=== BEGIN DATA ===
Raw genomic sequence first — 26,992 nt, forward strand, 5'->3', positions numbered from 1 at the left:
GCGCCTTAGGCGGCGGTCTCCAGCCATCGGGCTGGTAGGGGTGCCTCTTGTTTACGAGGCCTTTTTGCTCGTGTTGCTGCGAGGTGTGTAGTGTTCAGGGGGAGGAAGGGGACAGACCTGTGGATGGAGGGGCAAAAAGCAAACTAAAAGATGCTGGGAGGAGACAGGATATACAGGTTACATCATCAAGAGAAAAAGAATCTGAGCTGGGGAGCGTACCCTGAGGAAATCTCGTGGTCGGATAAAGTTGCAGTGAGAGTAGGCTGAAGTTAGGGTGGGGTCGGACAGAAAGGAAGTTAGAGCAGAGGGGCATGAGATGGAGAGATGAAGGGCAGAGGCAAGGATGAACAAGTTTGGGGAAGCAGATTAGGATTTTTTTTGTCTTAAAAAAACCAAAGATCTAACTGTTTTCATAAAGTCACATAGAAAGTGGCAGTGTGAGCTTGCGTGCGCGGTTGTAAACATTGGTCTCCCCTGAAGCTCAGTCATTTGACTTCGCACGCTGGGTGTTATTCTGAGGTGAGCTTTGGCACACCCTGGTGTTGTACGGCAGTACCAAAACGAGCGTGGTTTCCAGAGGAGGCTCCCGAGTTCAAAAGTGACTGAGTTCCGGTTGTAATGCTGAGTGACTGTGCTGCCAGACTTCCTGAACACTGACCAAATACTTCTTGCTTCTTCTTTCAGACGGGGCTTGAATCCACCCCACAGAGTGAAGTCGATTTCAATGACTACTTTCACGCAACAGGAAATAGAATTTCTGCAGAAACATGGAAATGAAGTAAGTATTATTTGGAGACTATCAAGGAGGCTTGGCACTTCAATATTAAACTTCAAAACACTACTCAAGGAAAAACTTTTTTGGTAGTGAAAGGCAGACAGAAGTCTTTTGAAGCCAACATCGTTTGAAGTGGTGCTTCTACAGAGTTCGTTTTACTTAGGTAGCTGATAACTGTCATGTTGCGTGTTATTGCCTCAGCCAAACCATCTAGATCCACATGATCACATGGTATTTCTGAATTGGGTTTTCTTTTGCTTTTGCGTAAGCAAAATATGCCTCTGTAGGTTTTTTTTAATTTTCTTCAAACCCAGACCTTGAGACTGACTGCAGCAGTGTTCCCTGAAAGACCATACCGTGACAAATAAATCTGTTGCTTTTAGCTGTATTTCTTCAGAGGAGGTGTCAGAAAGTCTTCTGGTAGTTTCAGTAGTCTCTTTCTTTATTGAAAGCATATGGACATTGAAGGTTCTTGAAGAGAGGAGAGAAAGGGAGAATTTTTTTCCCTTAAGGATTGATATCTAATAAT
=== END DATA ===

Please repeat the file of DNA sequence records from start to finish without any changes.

Raw genomic sequence first — 26,992 nt, forward strand, 5'->3', positions numbered from 1 at the left:
GCGCCTTAGGCGGCGGTCTCCAGCCATCGGGCTGGTAGGGGTGCCTCTTGTTTACGAGGCCTTTTTGCTCGTGTTGCTGCGAGGTGTGTAGTGTTCAGGGGGAGGAAGGGGACAGACCTGTGGATGGAGGGGCAAAAAGCAAACTAAAAGATGCTGGGAGGAGACAGGATATACAGGTTACATCATCAAGAGAAAAAGAATCTGAGCTGGGGAGCGTACCCTGAGGAAATCTCGTGGTCGGATAAAGTTGCAGTGAGAGTAGGCTGAAGTTAGGGTGGGGTCGGACAGAAAGGAAGTTAGAGCAGAGGGGCATGAGATGGAGAGATGAAGGGCAGAGGCAAGGATGAACAAGTTTGGGGAAGCAGATTAGGATTTTTTTTGTCTTAAAAAAACCAAAGATCTAACTGTTTTCATAAAGTCACATAGAAAGTGGCAGTGTGAGCTTGCGTGCGCGGTTGTAAACATTGGTCTCCCCTGAAGCTCAGTCATTTGACTTCGCACGCTGGGTGTTATTCTGAGGTGAGCTTTGGCACACCCTGGTGTTGTACGGCAGTACCAAAACGAGCGTGGTTTCCAGAGGAGGCTCCCGAGTTCAAAAGTGACTGAGTTCCGGTTGTAATGCTGAGTGACTGTGCTGCCAGACTTCCTGAACACTGACCAAATACTTCTTGCTTCTTCTTTCAGACGGGGCTTGAATCCACCCCACAGAGTGAAGTCGATTTCAATGACTACTTTCACGCAACAGGAAATAGAATTTCTGCAGAAACATGGAAATGAAGTAAGTATTATTTGGAGACTATCAAGGAGGCTTGGCACTTCAATATTAAACTTCAAAACACTACTCAAGGAAAAACTTTTTTGGTAGTGAAAGGCAGACAGAAGTCTTTTGAAGCCAACATCGTTTGAAGTGGTGCTTCTACAGAGTTCGTTTTACTTAGGTAGCTGATAACTGTCATGTTGCGTGTTATTGCCTCAGCCAAACCATCTAGATCCACATGATCACATGGTATTTCTGAATTGGGTTTTCTTTTGCTTTTGCGTAAGCAAAATATGCCTCTGTAGGTTTTTTTTAATTTTCTTCAAACCCAGACCTTGAGACTGACTGCAGCAGTGTTCCCTGAAAGACCATACCGTGACAAATAAATCTGTTGCTTTTAGCTGTATTTCTTCAGAGGAGGTGTCAGAAAGTCTTCTGGTAGTTTCAGTAGTCTCTTTCTTTATTGAAAGCATATGGACATTGAAGGTTCTTGAAGAGAGGAGAGAAAGGGAGAATTTTTTTCCCTTAAGGATTGATATCTAATAAT